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Date:   Thu, 23 May 2019 19:22:38 +0200
From:   Paolo Valente <>
To:     "Srivatsa S. Bhat" <>
        linux-block <>,,,
        kernel list <>,
        Jens Axboe <>, Jan Kara <>,, Theodore Ts'o <>,,,
Subject: Re: CFQ idling kills I/O performance on ext4 with blkio cgroup

> Il giorno 23 mag 2019, alle ore 11:19, Paolo Valente <> ha scritto:
>> Il giorno 23 mag 2019, alle ore 04:30, Srivatsa S. Bhat <> ha scritto:
>> On 5/22/19 3:54 AM, Paolo Valente wrote:
>>>> Il giorno 22 mag 2019, alle ore 12:01, Srivatsa S. Bhat <> ha scritto:
>>>> On 5/22/19 2:09 AM, Paolo Valente wrote:
>>>>> First, thank you very much for testing my patches, and, above all, for
>>>>> sharing those huge traces!
>>>>> According to the your traces, the residual 20% lower throughput that you
>>>>> record is due to the fact that the BFQ injection mechanism takes a few
>>>>> hundredths of seconds to stabilize, at the beginning of the workload.
>>>>> During that setup time, the throughput is equal to the dreadful ~60-90 KB/s
>>>>> that you see without this new patch.  After that time, there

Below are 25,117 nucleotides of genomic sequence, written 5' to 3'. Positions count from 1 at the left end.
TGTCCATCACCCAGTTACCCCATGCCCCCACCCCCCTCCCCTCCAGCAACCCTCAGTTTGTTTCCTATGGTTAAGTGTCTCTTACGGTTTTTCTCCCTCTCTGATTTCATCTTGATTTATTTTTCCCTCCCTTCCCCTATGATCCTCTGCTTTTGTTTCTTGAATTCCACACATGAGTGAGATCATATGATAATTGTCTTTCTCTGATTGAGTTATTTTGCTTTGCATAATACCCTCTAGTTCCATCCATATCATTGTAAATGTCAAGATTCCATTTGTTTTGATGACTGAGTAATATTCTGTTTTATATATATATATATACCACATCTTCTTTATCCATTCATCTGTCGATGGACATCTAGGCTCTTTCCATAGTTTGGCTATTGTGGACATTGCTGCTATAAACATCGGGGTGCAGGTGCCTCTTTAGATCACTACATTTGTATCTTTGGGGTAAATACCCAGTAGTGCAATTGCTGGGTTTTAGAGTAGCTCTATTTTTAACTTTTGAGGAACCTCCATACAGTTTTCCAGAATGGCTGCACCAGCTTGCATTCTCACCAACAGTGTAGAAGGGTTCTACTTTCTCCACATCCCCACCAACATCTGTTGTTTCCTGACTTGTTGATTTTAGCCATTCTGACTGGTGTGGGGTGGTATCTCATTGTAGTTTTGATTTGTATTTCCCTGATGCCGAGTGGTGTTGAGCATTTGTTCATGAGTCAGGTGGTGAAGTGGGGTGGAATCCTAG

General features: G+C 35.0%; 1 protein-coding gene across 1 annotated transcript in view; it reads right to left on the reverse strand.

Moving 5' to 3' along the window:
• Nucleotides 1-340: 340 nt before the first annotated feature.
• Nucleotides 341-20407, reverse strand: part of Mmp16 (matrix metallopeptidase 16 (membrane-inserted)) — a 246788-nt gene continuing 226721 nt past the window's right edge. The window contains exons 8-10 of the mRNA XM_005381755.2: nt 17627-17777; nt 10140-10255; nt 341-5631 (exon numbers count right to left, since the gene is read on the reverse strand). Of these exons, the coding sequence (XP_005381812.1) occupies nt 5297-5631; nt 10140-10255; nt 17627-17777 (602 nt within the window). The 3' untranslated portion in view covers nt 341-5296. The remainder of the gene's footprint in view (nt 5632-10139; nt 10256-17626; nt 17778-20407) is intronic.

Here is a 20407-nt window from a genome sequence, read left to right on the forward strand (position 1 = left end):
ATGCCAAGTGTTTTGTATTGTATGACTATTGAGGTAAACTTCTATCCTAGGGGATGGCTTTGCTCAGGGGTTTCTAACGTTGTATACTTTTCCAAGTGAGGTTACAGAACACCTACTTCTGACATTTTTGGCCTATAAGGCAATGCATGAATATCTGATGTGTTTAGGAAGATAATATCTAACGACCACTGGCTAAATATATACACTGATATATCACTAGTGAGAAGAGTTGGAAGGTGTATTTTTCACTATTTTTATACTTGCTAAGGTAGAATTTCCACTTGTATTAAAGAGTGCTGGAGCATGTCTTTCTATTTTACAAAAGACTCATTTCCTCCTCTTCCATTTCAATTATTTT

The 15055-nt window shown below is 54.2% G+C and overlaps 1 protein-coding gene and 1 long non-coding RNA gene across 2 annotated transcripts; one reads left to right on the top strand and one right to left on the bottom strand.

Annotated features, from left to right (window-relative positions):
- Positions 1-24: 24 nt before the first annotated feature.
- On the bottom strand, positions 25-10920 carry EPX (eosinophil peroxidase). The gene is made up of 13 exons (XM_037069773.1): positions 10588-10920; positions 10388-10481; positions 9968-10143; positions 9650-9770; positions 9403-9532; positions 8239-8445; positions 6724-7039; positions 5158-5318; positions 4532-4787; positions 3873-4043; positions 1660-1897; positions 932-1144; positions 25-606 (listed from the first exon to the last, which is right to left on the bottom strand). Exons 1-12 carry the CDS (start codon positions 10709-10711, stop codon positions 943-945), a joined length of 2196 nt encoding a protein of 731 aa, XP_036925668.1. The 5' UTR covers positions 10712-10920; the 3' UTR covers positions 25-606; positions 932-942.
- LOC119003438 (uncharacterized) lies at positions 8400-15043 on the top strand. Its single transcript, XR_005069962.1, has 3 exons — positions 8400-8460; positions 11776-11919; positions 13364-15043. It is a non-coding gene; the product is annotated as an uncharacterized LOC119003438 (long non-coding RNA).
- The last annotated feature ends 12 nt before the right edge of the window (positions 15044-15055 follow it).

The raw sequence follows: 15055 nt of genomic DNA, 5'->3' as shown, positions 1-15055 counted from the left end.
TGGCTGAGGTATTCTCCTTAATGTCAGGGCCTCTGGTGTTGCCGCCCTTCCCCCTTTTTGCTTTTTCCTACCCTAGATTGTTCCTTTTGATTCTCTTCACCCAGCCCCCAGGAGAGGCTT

>>>>> seems to be no loss according to the trace.
>>>>> The problem is that a loss lasting only a few hundredths of seconds is
>>>>> however not negligible for a write workload that lasts only 3-4
>>>>> seconds.  Could you please try writing a larger file?
>>>> I tried running dd for longer (about 100 seconds), but still saw around
>>>> 1.4 MB/s throughput with BFQ, and between 1.5 MB/s - 1.6 MB/s with
>>>> mq-deadline and noop.
>>> Ok, then now the cause is the periodic reset of the mechanism.
>>> It would be super easy to fill this gap, by just gearing the mechanism
>>> toward a very aggressive injection.  The problem is maintaining
>>> control.  As you can imagine from the performance gap between CFQ (or
>>> BFQ with malfunctioning injection) and BFQ with this fix, it is very
>>> hard to succeed in maximizing the throughput while at the same time
>>> preserving control on per-group I/O.
>> Ah, I see. Just to make sure that this fix doesn't overly optimize for
>> total throughput (because of the testcase we've been using) and end up
>> causing regressions in per-group I/O control, I ran a test with
>> multiple simultaneous dd instances, each writing to a different
>> portion of the filesystem (well separated, to induce seeks), and each
>> dd task bound to its own blkio cgroup. I saw similar results with and
>> without this patch, and the throughput was equally distributed among
>> all the dd tasks.